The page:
From a sporting perspective, a 40-week build will begin in April to deliver a 3,900-capacity stadium where Sheffield Eagles and Sheffield United Women will play.
Plans are also in place for a permanent basketball arena for the Sheffield Sharks to call home.
They are closing in on securing the £4m of funding they have desperately been seeking for the last few years.
It all sounds very exciting, but also very expensive. Yet while the Sheffield taxpayer footed the bill for Don Valley Stadium, everything that now stands on the old site and will do so in the future has been secured through private and central government public sector funding.
For example, Legacy Park Ltd (the operational arm of the Olympic Legacy Park partnership between Sheffield Hallam University, Sheffield Teaching Hospitals NHS Foundation Trust and Sheffield City Council), made an application for a government grant of £14m to build the Advanced Wellbeing Research Centre, was successful in that bid and then gave the money to Hallam University to deliver the project. Money for the University Technology College came from the Education Funding Authority, while the green space, running routes and cycle paths that weave through the park were funded by the Sheffield City Region Infrastructure Fund.
Even the remediation of the old stadium plot was funded by European Regeneration Development Fund.
“We want this to become the advanced manufacturing park for sport, health and wellbeing,” explains Sheffield Olympic Legacy Park project director David Hobson, in relation to another innovation-driven regeneration just a few miles down the road in Catcliffe.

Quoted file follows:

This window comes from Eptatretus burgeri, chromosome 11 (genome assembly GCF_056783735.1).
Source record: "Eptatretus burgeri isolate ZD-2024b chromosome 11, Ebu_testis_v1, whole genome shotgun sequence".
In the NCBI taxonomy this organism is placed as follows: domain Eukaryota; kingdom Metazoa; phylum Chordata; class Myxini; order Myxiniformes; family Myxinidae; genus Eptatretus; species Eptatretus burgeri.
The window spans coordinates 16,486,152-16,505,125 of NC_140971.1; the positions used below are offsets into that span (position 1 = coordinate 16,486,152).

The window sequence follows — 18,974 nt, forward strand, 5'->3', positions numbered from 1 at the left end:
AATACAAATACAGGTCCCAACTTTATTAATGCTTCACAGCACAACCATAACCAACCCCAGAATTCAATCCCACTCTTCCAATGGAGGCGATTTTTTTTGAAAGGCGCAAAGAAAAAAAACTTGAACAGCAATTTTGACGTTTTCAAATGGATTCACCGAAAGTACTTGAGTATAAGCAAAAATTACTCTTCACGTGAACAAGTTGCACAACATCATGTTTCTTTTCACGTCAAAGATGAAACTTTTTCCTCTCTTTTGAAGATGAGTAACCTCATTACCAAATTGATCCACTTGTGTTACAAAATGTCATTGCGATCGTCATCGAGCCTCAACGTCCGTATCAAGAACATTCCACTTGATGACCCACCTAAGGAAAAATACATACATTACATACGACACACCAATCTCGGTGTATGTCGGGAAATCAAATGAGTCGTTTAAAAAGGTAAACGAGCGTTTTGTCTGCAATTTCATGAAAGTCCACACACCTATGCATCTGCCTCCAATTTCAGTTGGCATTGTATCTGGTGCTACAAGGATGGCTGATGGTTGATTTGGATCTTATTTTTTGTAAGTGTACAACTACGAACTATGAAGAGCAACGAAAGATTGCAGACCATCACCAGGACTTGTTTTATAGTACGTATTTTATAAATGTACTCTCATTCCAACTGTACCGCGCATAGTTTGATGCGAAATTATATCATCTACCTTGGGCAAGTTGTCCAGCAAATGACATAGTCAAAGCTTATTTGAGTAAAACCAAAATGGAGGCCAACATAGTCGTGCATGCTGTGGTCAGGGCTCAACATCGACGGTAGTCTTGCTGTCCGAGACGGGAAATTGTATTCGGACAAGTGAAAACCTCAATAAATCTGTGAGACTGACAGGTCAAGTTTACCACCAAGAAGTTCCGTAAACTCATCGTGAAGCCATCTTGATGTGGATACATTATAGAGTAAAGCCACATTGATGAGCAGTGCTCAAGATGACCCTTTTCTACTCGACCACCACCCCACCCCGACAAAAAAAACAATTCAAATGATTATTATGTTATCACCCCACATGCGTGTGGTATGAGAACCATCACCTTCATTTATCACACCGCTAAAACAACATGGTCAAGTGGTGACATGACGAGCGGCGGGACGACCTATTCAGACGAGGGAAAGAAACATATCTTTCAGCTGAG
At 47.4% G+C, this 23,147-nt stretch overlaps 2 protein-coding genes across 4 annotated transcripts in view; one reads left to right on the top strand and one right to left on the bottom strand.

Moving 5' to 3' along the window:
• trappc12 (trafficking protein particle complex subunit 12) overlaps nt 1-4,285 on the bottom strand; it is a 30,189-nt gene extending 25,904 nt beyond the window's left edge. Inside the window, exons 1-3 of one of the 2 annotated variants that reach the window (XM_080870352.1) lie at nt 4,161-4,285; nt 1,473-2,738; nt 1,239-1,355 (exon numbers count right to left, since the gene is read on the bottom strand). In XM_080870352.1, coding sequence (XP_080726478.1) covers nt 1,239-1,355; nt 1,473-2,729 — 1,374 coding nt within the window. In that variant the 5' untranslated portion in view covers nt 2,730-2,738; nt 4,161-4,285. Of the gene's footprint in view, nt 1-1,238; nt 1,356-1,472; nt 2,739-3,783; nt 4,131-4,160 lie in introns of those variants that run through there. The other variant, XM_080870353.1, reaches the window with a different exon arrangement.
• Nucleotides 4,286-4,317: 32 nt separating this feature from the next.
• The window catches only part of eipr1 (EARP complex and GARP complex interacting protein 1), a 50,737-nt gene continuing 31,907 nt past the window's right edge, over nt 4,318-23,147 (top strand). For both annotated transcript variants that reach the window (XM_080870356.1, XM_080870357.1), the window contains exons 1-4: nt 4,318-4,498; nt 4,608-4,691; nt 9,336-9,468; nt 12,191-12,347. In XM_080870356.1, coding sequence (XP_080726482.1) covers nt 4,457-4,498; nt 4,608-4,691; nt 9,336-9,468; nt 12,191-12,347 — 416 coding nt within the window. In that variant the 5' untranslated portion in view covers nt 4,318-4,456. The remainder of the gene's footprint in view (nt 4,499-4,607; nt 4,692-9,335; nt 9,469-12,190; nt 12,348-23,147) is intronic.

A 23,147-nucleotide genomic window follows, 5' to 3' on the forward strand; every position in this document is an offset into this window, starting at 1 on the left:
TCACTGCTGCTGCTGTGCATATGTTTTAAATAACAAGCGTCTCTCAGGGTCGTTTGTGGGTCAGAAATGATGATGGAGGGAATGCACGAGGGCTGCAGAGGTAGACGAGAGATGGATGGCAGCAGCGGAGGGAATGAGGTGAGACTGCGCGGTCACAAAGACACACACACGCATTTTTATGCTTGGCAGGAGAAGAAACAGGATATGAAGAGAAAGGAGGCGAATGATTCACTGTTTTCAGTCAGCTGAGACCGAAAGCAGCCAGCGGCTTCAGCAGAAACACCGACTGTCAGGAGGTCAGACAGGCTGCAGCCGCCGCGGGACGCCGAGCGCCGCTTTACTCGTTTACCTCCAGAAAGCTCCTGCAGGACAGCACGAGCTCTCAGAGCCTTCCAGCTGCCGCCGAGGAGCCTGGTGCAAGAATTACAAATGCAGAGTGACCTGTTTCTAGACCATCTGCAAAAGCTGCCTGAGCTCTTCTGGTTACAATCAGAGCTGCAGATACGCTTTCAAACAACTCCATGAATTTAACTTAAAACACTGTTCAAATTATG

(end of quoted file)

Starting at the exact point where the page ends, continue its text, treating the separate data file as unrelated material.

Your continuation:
“We want to be seen as a global centre for health, sport and wellbeing that benefits the whole community. We think what we have here is unique in the world. No other country or city is developing what we are.”
Certainly it is a standard bearer, and when the ‘L’ word is mentioned, Sheffield can feel confident it is delivering one.
An Olympic legacy requires four improvements: economic regeneration, environment, local community and an increase in the level of sports participation.
SOLP ticks all four boxes. For while participation levels are questionable in some sports since the London 2012 Games, in this corner of Sheffield where 13 Olympics sports are accessible to everyone from professionals athletes to amateur novices, a legacy is in action.
“We’ve had visits from the Tokyo Olympic committee to see if they can learn anything about how they create a legacy,” adds Hobson, referring to next year’s Olympic hosts. “We want to get people understanding that sport is for all people and all abilities.
You as an amateur can train alongside professionals. This park is accessible to all. We believe we are giving people more than what they lost from the Don Valley Stadium.”
It is a convincing argument, and as I stand on a 100-metre track that runs on a pathway between the University Technical College and the building site of the Advanced Wellbeing Research Centre, with the future home of Sheffield Eagles and Sheffield United Women to my left, it is hard to disagree.
Don Valley Stadium provided a glut of fond memories for the city’s people, but the Sheffield Olympic Legacy Park gives it a focal point of sport and health for future generations.